James Joyce gets a kick out of people who point out that he has a famous name. He gets even more excited when they know something about the guy who made his name so notable.
For a long time now, James Joyce, a mechanics supervisor for Broward County Public Works, has been intrigued by James Joyce, the late Irish writer. The living Joyce has been to Dublin three times to tour Joyce-related sites and became buddies with the writer's nephew. He attends Joyce symposiums and chats knowledgeably with literary scholars.
But the 64-year-old grandfather from Sunrise is eager to share his enthusiasm for the writer with a wider audience. "I want to dispel the notion that you can't read it, [that] it's too intellectual," he says of Joyce's works of fiction, which include Dubliners and A Portrait of the Artist as a Young Man. "It'll give you some insights into the Irish people, the culture at the time, the genius of the man, and the interesting life that he led."
Joyce will discuss the author and his 1922 epic, Ulysses, at the Fort Lauderdale Branch Library next week. The tome recounts a day in the life of Leopold Bloom, whose travels around Dublin parallel those of Odysseus, the hero of Homer's The Odyssey.
Joyce the mechanic was seven years old when he and his family, then living in Brooklyn, were told by a door-to-door salesman that he had the same name as a famous author. Joyce's curiosity was piqued, and as a teenager he picked up Ulysses, which is no easy read even for a graduate student. But the more he learned about Joyce, the more he understood the book, which delves into the search for the meaning of life.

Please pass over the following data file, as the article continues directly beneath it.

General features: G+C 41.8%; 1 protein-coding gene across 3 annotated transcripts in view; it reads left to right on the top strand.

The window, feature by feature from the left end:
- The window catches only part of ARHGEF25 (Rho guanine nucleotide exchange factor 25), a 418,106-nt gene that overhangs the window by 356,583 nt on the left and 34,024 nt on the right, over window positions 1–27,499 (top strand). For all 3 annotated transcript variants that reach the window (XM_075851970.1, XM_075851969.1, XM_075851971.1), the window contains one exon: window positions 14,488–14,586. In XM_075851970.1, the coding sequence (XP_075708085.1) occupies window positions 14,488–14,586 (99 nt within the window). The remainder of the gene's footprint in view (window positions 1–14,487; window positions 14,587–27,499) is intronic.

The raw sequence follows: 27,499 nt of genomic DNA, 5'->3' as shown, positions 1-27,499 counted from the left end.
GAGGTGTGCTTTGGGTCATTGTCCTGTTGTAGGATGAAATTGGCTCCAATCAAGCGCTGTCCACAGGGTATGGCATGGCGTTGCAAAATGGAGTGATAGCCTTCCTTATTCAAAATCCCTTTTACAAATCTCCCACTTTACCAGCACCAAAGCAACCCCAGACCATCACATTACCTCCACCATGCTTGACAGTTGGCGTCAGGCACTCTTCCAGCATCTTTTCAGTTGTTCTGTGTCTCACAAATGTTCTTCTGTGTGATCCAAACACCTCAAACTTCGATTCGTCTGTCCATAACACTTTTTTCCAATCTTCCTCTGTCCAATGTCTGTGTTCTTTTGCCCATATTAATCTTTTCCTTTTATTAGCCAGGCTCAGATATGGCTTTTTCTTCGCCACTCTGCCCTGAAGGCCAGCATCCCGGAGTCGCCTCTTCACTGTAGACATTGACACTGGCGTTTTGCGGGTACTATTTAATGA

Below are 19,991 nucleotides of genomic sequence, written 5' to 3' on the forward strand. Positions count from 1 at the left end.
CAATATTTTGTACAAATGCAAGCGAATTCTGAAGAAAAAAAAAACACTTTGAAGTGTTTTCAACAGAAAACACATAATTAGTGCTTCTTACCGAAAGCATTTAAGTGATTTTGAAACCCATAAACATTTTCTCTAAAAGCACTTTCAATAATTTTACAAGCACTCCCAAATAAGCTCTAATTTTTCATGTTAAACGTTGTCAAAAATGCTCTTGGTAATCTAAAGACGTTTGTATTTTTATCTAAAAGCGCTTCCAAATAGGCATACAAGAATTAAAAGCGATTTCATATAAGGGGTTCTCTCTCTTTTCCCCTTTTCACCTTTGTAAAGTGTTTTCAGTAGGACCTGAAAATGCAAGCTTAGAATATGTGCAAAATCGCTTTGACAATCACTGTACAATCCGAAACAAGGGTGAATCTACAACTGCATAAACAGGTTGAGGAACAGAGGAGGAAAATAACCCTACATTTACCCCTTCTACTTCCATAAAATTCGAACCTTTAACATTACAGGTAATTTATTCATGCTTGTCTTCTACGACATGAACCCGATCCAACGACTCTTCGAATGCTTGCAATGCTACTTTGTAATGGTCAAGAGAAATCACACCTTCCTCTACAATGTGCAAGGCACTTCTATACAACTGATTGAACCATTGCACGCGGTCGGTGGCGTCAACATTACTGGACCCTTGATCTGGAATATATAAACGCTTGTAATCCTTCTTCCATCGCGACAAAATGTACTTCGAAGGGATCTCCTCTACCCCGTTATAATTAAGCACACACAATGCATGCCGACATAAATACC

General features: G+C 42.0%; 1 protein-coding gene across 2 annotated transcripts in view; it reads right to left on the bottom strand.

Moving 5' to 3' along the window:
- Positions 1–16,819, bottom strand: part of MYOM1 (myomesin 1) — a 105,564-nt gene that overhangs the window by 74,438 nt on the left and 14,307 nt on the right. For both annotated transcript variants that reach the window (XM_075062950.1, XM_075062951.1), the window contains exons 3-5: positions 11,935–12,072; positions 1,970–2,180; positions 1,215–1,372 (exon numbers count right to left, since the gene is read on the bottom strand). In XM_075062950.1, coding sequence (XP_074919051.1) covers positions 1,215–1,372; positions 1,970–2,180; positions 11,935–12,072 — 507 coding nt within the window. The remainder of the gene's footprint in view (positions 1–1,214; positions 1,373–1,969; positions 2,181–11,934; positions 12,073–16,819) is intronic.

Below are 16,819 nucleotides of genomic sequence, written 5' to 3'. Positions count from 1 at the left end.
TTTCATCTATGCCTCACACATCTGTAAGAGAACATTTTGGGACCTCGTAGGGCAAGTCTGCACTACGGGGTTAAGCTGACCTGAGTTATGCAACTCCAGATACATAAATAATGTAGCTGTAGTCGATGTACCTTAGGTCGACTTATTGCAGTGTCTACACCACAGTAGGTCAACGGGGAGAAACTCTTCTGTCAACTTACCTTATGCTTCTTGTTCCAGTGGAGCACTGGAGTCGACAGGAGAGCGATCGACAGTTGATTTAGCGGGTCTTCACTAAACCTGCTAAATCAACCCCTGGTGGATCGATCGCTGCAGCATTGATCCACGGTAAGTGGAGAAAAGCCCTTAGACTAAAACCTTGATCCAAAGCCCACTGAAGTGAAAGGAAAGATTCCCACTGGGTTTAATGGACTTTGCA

"You have to get the stream of consciousness that he's coming from," Joyce explains. "Because he was so smart, you see, it takes a bit of work to stay with him."
Once Joyce dug into the intense prose, he was hooked. He could identify with the writer and his relationships. Since then he's made a hobby of studying Joyce and his work, but it wasn't until he was supervising an air-conditioning job at the library recently that he realized he could share his expertise with others. After a librarian commented on his name, they struck up a conversation on Joyce, and the lecture was arranged.
-- Patti Roth
James Joyce and his novel Ulysses will be discussed at the Fort Lauderdale Branch Library, 1300 E. Sunrise Blvd., Fort Lauderdale, at 6:30 p.m. Tuesday, October 20. Admission is free. Call 954-765-4263.